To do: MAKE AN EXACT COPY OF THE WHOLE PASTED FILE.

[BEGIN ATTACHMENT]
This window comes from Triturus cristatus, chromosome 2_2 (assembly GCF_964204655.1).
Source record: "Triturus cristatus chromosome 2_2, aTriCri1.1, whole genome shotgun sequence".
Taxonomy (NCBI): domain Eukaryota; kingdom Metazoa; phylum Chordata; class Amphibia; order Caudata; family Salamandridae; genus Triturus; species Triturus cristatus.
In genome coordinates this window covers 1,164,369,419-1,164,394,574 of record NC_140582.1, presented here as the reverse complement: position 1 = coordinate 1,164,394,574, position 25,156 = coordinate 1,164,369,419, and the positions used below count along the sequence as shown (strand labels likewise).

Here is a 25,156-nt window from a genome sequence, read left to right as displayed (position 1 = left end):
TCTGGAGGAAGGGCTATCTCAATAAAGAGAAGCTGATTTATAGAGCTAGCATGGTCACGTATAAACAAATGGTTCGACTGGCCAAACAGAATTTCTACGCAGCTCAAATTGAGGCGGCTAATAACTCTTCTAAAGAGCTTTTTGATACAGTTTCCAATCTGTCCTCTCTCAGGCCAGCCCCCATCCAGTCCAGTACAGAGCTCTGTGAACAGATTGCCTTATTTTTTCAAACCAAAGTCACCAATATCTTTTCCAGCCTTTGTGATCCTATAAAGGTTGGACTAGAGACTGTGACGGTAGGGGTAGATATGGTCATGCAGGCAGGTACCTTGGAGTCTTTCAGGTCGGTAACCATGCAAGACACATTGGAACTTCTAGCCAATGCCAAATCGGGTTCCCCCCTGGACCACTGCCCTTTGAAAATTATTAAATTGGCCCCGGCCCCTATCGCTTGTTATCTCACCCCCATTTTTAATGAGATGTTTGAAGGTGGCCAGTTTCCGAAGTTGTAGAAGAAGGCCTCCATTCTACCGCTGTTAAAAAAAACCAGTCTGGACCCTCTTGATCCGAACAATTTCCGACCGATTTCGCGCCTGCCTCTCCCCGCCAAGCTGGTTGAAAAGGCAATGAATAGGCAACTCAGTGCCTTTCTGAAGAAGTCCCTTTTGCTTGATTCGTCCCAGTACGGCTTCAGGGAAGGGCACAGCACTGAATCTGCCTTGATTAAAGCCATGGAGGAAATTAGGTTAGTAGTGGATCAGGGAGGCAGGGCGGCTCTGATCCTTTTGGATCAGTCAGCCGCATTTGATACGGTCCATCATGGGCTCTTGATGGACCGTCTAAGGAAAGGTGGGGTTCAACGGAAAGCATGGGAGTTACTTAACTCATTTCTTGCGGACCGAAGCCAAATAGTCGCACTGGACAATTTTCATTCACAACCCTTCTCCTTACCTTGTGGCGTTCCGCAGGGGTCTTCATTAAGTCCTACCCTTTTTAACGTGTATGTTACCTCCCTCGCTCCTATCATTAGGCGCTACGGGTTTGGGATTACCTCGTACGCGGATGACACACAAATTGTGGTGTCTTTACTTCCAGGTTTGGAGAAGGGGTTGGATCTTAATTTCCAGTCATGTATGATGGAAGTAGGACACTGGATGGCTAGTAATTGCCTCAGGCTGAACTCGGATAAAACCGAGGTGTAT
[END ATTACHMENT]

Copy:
This window comes from Triturus cristatus, chromosome 2_2 (assembly GCF_964204655.1).
Source record: "Triturus cristatus chromosome 2_2, aTriCri1.1, whole genome shotgun sequence".
Taxonomy (NCBI): domain Eukaryota; kingdom Metazoa; phylum Chordata; class Amphibia; order Caudata; family Salamandridae; genus Triturus; species Triturus cristatus.
In genome coordinates this window covers 1,164,369,419-1,164,394,574 of record NC_140582.1, presented here as the reverse complement: position 1 = coordinate 1,164,394,574, position 25,156 = coordinate 1,164,369,419, and the positions used below count along the sequence as shown (strand labels likewise).

Here is a 25,156-nt window from a genome sequence, read left to right as displayed (position 1 = left end):
TCTGGAGGAAGGGCTATCTCAATAAAGAGAAGCTGATTTATAGAGCTAGCATGGTCACGTATAAACAAATGGTTCGACTGGCCAAACAGAATTTCTACGCAGCTCAAATTGAGGCGGCTAATAACTCTTCTAAAGAGCTTTTTGATACAGTTTCCAATCTGTCCTCTCTCAGGCCAGCCCCCATCCAGTCCAGTACAGAGCTCTGTGAACAGATTGCCTTATTTTTTCAAACCAAAGTCACCAATATCTTTTCCAGCCTTTGTGATCCTATAAAGGTTGGACTAGAGACTGTGACGGTAGGGGTAGATATGGTCATGCAGGCAGGTACCTTGGAGTCTTTCAGGTCGGTAACCATGCAAGACACATTGGAACTTCTAGCCAATGCCAAATCGGGTTCCCCCCTGGACCACTGCCCTTTGAAAATTATTAAATTGGCCCCGGCCCCTATCGCTTGTTATCTCACCCCCATTTTTAATGAGATGTTTGAAGGTGGCCAGTTTCCGAAGTTGTAGAAGAAGGCCTCCATTCTACCGCTGTTAAAAAAAACCAGTCTGGACCCTCTTGATCCGAACAATTTCCGACCGATTTCGCGCCTGCCTCTCCCCGCCAAGCTGGTTGAAAAGGCAATGAATAGGCAACTCAGTGCCTTTCTGAAGAAGTCCCTTTTGCTTGATTCGTCCCAGTACGGCTTCAGGGAAGGGCACAGCACTGAATCTGCCTTGATTAAAGCCATGGAGGAAATTAGGTTAGTAGTGGATCAGGGAGGCAGGGCGGCTCTGATCCTTTTGGATCAGTCAGCCGCATTTGATACGGTCCATCATGGGCTCTTGATGGACCGTCTAAGGAAAGGTGGGGTTCAACGGAAAGCATGGGAGTTACTTAACTCATTTCTTGCGGACCGAAGCCAAATAGTCGCACTGGACAATTTTCATTCACAACCCTTCTCCTTACCTTGTGGCGTTCCGCAGGGGTCTTCATTAAGTCCTACCCTTTTTAACGTGTATGTTACCTCCCTCGCTCCTATCATTAGGCGCTACGGGTTTGGGATTACCTCGTACGCGGATGACACACAAATTGTGGTGTCTTTACTTCCAGGTTTGGAGAAGGGGTTGGATCTTAATTTCCAGTCATGTATGATGGAAGTAGGACACTGGATGGCTAGTAATTGCCTCAGGCTGAACTCGGATAAAACCGAGGTGTAT